Mortgage approvals down but continue to exceed expectation

Latest mortgage approval figures released by the Bank of England show that 66,964 mortgages were approved in November of last year. While down slightly on the previous month, figures remain some way above the forecasted number of 65,400.

Consumer borrowing, excluding mortgages, however is up 0.4% in a year – the first positive annual growth since the onset of the pandemic.

Commenting on what the mortgage approval figures mean for the property market and the year ahead, some experts gave their views.

Head of Corporate Partnerships at Sirius Property Finance, Kimberley Gates, commented:

The stamp duty holiday helped spur a huge flurry of homebuyer activity for much of 2021 and so a steady decline in mortgage approvals was always likely to materialise following the final September deadline. 

However, this decline should be viewed as a return to pre-pandemic normality rather than a sign of dwindling health and the market continues to defy expectation and exceed industry forecasts where topline performance is concerned. 

While this year is unlikely to bring the same frantic market conditions as the last, we don’t expect there to be a significant reduction in buyer demand and therefore any further notable decline in mortgage approval levels.”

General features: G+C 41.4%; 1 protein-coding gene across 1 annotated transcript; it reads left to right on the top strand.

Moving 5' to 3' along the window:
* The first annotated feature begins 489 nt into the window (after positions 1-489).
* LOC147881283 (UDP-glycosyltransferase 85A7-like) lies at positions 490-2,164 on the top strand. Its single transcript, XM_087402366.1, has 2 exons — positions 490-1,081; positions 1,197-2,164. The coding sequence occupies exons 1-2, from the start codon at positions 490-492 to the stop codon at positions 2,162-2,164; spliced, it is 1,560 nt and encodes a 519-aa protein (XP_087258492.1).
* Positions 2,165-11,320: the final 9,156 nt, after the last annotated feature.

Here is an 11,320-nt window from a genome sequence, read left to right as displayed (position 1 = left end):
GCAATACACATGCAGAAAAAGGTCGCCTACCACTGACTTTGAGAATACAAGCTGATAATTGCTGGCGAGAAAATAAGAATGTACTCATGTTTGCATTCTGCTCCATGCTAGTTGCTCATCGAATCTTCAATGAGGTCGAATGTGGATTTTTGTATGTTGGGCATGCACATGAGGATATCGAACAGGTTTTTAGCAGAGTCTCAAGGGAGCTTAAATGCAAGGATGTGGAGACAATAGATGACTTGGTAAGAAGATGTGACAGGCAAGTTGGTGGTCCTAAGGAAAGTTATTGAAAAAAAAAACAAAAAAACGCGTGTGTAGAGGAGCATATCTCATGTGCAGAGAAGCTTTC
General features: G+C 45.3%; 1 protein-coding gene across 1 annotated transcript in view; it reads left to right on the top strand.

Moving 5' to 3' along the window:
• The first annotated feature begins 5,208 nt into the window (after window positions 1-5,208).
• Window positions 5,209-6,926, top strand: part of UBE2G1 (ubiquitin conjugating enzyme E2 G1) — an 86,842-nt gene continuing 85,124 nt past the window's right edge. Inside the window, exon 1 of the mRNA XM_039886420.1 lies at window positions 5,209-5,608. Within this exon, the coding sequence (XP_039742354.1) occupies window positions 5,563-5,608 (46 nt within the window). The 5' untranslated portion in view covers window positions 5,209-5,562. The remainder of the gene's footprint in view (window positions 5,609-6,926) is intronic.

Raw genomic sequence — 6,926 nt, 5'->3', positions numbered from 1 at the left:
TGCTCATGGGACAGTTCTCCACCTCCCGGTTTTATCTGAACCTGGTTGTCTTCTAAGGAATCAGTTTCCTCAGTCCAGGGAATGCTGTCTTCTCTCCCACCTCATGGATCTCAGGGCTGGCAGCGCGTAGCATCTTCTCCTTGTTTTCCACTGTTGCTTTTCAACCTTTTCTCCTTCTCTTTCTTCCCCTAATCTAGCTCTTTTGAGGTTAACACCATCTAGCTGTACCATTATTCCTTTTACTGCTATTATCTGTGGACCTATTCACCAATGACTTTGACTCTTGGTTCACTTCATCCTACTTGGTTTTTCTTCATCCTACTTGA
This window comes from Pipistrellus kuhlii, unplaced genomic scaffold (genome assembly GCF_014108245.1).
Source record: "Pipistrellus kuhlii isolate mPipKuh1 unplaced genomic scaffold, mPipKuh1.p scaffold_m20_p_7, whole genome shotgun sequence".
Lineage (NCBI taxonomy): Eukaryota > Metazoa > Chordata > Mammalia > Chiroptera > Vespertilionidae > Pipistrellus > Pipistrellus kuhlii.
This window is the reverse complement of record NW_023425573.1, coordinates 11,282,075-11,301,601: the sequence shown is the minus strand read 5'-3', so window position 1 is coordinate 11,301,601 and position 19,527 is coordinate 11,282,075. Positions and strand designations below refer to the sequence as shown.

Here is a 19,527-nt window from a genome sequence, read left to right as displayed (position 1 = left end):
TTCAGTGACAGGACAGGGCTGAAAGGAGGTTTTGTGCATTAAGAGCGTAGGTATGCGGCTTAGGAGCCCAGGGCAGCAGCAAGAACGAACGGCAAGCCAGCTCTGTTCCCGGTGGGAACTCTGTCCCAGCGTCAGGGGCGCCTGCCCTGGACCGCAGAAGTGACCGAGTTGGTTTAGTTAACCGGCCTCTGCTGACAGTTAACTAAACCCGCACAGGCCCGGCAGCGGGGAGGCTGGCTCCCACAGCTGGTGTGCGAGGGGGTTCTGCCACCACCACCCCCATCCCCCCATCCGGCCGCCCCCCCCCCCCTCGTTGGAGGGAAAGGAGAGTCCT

Director of Henry Dannell, Geoff Garrett, commented:

Having reached dizzying heights at the back end of 2020 through to the end of the stamp duty holiday in September of last year, mortgage approval levels have since reduced in the latter part of 2021, as the tidal wave of pent up buyer demand caused by prolonged periods of political and pandemic uncertainty have slowly subsided.

 We now expect a far more settled landscape to emerge over the year ahead and while an increase in interest rates may have caused some buyers to pause for thought, those looking to borrow remain in a very favourable position to do so.”

Sarah Coles, Senior Personal Finance Analyst, Hargreaves Lansdown, said:

Mortgage borrowing recovered slightly from the drop in October after the end of the stamp duty holiday, but is well below the levels we saw when the stamp duty holiday was at its most generous. Mortgage rates hit a record low in November, but this will be the bottom, because banks reacted quickly when rates rose the following month. However, with base rates at just 0.25%, we don’t expect this to make a significant dent in demand.”

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